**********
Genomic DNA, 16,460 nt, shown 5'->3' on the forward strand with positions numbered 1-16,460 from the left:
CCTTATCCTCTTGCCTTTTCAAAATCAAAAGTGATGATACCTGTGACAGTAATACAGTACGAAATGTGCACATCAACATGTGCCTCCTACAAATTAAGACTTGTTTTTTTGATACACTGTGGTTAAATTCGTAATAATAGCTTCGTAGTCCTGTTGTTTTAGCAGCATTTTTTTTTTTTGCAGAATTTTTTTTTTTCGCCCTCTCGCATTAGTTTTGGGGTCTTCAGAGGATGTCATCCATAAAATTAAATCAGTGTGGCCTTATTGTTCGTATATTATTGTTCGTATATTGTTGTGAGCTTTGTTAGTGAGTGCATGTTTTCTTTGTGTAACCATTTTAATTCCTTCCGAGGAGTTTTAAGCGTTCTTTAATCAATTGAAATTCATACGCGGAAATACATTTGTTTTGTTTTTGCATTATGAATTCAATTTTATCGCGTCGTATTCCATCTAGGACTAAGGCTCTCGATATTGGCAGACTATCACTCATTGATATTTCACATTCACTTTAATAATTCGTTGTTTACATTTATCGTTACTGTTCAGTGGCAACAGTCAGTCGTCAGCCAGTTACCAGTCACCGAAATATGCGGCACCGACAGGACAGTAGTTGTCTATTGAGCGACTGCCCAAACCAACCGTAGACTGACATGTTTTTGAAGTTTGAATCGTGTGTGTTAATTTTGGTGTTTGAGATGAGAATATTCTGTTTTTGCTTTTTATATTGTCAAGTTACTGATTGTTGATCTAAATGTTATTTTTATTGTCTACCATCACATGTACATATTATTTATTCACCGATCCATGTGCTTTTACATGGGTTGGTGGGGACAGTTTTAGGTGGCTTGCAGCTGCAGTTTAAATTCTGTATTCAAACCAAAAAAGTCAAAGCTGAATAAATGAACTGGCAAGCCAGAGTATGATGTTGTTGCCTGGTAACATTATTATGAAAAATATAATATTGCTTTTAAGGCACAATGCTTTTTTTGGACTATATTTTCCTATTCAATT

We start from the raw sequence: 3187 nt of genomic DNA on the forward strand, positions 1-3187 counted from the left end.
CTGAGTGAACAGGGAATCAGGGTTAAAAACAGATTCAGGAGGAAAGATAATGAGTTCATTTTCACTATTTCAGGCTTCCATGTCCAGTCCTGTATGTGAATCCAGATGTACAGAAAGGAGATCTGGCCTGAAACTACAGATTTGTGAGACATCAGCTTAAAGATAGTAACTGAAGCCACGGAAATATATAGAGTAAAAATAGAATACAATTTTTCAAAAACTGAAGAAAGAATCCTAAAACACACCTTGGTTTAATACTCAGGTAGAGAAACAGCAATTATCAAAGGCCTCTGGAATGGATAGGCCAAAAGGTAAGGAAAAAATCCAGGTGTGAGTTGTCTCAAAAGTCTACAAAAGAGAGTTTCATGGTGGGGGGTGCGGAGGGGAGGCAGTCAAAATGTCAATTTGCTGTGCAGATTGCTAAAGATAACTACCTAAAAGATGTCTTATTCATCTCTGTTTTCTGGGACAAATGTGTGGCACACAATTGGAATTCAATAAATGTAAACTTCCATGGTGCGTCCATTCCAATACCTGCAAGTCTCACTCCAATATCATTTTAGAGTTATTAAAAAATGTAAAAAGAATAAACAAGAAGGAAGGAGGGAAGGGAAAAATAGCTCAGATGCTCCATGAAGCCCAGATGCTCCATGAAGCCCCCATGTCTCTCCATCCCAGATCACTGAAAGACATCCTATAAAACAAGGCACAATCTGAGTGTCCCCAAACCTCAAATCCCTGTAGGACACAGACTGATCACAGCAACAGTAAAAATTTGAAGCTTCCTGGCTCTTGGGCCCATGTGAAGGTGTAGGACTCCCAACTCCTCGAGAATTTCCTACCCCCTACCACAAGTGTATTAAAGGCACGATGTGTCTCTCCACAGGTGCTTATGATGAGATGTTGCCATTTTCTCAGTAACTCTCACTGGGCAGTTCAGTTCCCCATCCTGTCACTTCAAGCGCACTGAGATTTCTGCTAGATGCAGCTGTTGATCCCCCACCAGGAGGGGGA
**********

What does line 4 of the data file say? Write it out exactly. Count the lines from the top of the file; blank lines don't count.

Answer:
CTGAGTGAACAGGGAATCAGGGTTAAAAACAGATTCAGGAGGAAAGATAATGAGTTCATTTTCACTATTTCAGGCTTCCATGTCCAGTCCTGTATGTGAATCCAGATGTACAGAAAGGAGATCTGGCCTGAAACTACAGATTTGTGAGACATCAGCTTAAAGATAGTAACTGAAGCCACGGAAATATATAGAGTAAAAATAGAATACAATTTTTCAAAAACTGAAGAAAGAATCCTAAAACACACCTTGGTTTAATACTCAGGTAGAGAAACAGCAATTATCAAAGGCCTCTGGAATGGATAGGCCAAAAGGTAAGGAAAAAATCCAGGTGTGAGTTGTCTCAAAAGTCTACAAAAGAGAGTTTCATGGTGGGGGGTGCGGAGGGGAGGCAGTCAAAATGTCAATTTGCTGTGCAGATTGCTAAAGATAACTACCTAAAAGATGTCTTATTCATCTCTGTTTTCTGGGACAAATGTGTGGCACACAATTGGAATTCAATAAATGTAAACTTCCATGGTGCGTCCATTCCAATACCTGCAAGTCTCACTCCAATATCATTTTAGAGTTATTAAAAAATGTAAAAAGAATAAACAAGAAGGAAGGAGGGAAGGGAAAAATAGCTCAGATGCTCCATGAAGCCCAGATGCTCCATGAAGCCCCCATGTCTCTCCATCCCAGATCACTGAAAGACATCCTATAAAACAAGGCACAATCTGAGTGTCCCCAAACCTCAAATCCCTGTAGGACACAGACTGATCACAGCAACAGTAAAAATTTGAAGCTTCCTGGCTCTTGGGCCCATGTGAAGGTGTAGGACTCCCAACTCCTCGAGAATTTCCTACCCCCTACCACAAGTGTATTAAAGGCACGATGTGTCTCTCCACAGGTGCTTATGATGAGATGTTGCCATTTTCTCAGTAACTCTCACTGGGCAGTTCAGTTCCCCATCCTGTCACTTCAAGCGCACTGAGATTTCTGCTAGATGCAGCTGTTGATCCCCCACCAGGAGGGGGA